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I’ve received a very old pair of mono bakelite headphones that I would like to re-use for demonstration purposes. Just for voice audio and morse code tones.

The writings on the side of each headphone:

SB & CO 
C.L.R. 
1939

This leads me to believe it’s a C-type unit (whatever that means) with Low Resistance (Impedance) from the year 1939. The DC resistance I measured is around 62 Ohms for each headphone and there are no shorts or open circuits. The two earpieces are connected in series and each earpiece has two coils below a thin metal disc.

inside closeup of headphone coils

Image 1: inside closeup of headphone coils (disc removed)

wiring

Image 2: wiring

What would be the ideal or maximum signal levels can I drive these headphones with, and what sort of pre-amplifier would I need to make these headphones produce the best possible (probably still awful) sound when driven from a laptop or radio's headphone socket?

Is this where I need to dig up and replicate an old, valve radio's audio output stage? I am hoping to do this with slightly more modern components..

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  • \$\begingroup\$ These headphones should be compatible with any device that can drive ear-buds, or drive a loudspeaker. Except that hard bakelite against your ears can be painful after awhile. Be aware that the small hole in the bakelite cap forms an audio resonant cavity that probably has a peak below 1 kHz. Not ideal for music, but quite acceptable for voice. \$\endgroup\$ – glen_geek Nov 13 '17 at 16:57
  • \$\begingroup\$ I had no idea that these headphones would be so sensitive. I will hook up some leads and a connector and try it out. It's definitely not for long-term listening but the headphones look in a reasonably good state and I'm just very intrigued as to how they might sound almost 80 years later.. \$\endgroup\$ – captcha Nov 13 '17 at 21:32
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    \$\begingroup\$ As a side note, they can function as a mic too. Also as a sensitive magnetic pickup by removing the steel diaphragm and placing them against a magnetic surface and amplifying the output. That reduces most feedback, allowing very high amplification. I used a pair long ago on an old metal fire safe. \$\endgroup\$ – Optionparty Nov 14 '17 at 3:36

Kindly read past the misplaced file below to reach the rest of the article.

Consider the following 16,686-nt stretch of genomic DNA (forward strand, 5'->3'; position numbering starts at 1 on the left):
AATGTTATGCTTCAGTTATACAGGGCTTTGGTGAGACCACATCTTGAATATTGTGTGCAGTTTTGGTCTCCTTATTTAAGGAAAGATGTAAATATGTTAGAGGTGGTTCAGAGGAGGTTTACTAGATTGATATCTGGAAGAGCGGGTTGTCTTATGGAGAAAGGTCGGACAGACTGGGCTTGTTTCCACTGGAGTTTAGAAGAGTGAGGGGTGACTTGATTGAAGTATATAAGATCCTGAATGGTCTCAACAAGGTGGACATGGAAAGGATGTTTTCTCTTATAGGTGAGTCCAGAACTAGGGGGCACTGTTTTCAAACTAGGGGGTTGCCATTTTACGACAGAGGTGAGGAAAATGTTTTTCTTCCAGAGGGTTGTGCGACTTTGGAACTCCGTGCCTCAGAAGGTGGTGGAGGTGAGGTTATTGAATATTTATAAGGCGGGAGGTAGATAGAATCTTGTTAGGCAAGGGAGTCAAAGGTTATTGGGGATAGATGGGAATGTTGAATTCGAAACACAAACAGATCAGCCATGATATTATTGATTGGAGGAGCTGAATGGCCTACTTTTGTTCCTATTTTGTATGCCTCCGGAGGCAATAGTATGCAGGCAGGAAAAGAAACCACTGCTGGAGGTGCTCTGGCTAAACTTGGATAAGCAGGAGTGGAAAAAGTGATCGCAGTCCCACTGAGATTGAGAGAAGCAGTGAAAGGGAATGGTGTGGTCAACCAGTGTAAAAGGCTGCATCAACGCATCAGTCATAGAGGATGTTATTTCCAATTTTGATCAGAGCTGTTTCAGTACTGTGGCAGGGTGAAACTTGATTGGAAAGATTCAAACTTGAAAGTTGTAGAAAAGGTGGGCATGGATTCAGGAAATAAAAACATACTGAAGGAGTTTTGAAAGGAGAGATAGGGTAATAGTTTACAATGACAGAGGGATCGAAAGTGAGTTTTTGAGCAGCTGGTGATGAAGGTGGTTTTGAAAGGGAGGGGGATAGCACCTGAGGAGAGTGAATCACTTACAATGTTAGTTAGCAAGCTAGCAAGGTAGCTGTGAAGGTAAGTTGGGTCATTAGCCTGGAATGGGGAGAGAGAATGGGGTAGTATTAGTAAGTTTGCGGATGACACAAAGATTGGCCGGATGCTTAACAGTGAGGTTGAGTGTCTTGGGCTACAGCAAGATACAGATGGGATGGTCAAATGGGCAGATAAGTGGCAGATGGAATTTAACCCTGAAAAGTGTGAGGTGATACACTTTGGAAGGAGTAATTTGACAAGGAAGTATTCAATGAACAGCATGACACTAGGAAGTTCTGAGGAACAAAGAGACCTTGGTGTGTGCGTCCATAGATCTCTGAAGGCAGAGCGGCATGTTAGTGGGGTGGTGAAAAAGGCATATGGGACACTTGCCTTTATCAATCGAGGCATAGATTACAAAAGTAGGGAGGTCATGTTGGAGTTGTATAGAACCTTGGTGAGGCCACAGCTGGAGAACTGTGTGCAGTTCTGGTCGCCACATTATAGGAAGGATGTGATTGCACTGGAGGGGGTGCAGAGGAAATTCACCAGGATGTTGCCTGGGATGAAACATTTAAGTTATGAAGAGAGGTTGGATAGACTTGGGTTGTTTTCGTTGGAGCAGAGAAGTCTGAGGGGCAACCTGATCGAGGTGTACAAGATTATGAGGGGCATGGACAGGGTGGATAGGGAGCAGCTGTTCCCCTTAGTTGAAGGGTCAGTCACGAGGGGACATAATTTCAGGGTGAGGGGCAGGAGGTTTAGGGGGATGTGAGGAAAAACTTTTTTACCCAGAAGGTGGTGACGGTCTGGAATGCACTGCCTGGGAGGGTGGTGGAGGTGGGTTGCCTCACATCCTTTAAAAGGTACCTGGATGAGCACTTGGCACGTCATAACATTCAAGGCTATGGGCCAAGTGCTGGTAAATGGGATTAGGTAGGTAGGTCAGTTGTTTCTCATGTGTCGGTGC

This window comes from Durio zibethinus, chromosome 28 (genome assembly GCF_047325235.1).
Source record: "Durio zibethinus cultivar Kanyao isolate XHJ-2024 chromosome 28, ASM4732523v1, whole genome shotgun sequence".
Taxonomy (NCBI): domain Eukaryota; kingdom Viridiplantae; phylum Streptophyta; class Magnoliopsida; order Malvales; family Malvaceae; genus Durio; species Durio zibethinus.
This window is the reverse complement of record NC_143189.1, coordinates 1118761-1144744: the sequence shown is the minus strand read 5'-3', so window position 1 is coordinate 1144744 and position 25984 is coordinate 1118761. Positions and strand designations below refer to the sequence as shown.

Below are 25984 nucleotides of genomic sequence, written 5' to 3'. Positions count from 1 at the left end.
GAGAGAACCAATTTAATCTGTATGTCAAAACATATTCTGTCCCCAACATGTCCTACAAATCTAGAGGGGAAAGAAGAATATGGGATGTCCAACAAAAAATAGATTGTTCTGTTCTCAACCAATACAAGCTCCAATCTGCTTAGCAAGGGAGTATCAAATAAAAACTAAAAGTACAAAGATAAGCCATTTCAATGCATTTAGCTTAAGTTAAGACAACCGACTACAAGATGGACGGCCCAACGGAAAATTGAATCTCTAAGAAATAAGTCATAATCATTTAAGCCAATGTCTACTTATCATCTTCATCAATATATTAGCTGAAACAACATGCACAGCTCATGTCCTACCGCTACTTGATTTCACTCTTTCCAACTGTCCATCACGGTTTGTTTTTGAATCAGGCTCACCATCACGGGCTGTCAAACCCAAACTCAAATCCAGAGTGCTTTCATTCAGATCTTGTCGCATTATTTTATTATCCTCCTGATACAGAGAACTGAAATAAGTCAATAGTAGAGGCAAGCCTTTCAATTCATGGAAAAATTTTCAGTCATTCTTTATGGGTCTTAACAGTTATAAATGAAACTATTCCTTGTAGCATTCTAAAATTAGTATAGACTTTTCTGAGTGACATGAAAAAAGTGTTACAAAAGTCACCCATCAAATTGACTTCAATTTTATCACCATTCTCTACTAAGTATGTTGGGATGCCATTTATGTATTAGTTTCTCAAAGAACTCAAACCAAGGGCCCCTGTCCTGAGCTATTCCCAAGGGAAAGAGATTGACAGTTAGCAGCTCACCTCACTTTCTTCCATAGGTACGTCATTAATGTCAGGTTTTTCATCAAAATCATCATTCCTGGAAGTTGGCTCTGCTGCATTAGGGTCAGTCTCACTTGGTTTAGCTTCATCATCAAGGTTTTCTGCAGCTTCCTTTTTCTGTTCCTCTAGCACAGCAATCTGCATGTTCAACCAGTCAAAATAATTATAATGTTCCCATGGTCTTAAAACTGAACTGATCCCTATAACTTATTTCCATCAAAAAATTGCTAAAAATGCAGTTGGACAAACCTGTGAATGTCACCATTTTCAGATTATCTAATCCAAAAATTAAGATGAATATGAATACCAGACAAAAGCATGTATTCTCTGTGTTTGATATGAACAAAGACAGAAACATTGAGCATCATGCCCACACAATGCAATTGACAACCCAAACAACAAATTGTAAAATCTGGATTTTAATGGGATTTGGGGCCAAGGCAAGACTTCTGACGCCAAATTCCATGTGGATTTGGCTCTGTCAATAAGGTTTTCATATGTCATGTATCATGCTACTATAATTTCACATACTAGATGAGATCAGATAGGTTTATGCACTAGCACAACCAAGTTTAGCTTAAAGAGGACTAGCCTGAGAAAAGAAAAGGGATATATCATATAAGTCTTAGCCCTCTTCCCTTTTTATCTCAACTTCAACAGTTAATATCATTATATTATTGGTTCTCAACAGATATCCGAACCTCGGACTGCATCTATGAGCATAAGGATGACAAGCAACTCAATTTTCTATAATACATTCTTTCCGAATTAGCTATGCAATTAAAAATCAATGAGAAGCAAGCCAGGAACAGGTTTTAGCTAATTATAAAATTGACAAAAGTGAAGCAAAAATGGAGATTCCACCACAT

• \$\begingroup\$ Hehe, the possibilities are endless! Thanks everyone for their excellent feedback. I've accepted Bimpelrekkie's answer, who not only provided a lot of additional information but also responded to my question with 10 minutes of my asking. SE is awesome. \$\endgroup\$ – captcha Nov 14 '17 at 9:11
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Modern headphones are often 30 ohms per channel, some high-end ones can be 600 ohms per channel. So this 62 ohms falls within that range so I do not see why you could not drive them with almost any headphone output.

The maximum signal will very likely be determined by the distortion the headphones introduce. Having said that, most portable devices with a battery supply cannot deliver much power in a 124 ohm (62 ohm + 62 ohm in series) load since that requires a higher voltage.

If that is problematic you could improve this by connecting the two drivers in parallel instead of in series like they are now.

I would not put too much effort in an amplifier for these headphones until you've tested if they're worth it with decent equipment. So I would simply test them with a standard headphone socket output from a decent "Hi-Fi" amplifier. Amplifiers that can drive proper speakers are capable of generating high enough voltages to drive this headphone beyond what it can handle without too much distortion.

If you really need to build something then I suggest one of the headphone amplifier modules you can get on eBay, here's an example.

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  • \$\begingroup\$ That is very encouraging to hear. If the headphones are still producing good audio it would make demonstrating them on laptops and radios also that much easier. I'll try it out later today. \$\endgroup\$ – captcha Nov 13 '17 at 21:49
  • \$\begingroup\$ Wow, that worked beautifully! I tried them in series as per the original wiring and got very good sound. Even the drive levels of a small mp3 player (one channel to both headphones) was more than sufficient for normal playback. Maybe not as loud, and definitely hollow-sounding, but quite amazing for something that old. Listening to CW on 40m was quite the experience.. \$\endgroup\$ – captcha Nov 14 '17 at 9:19

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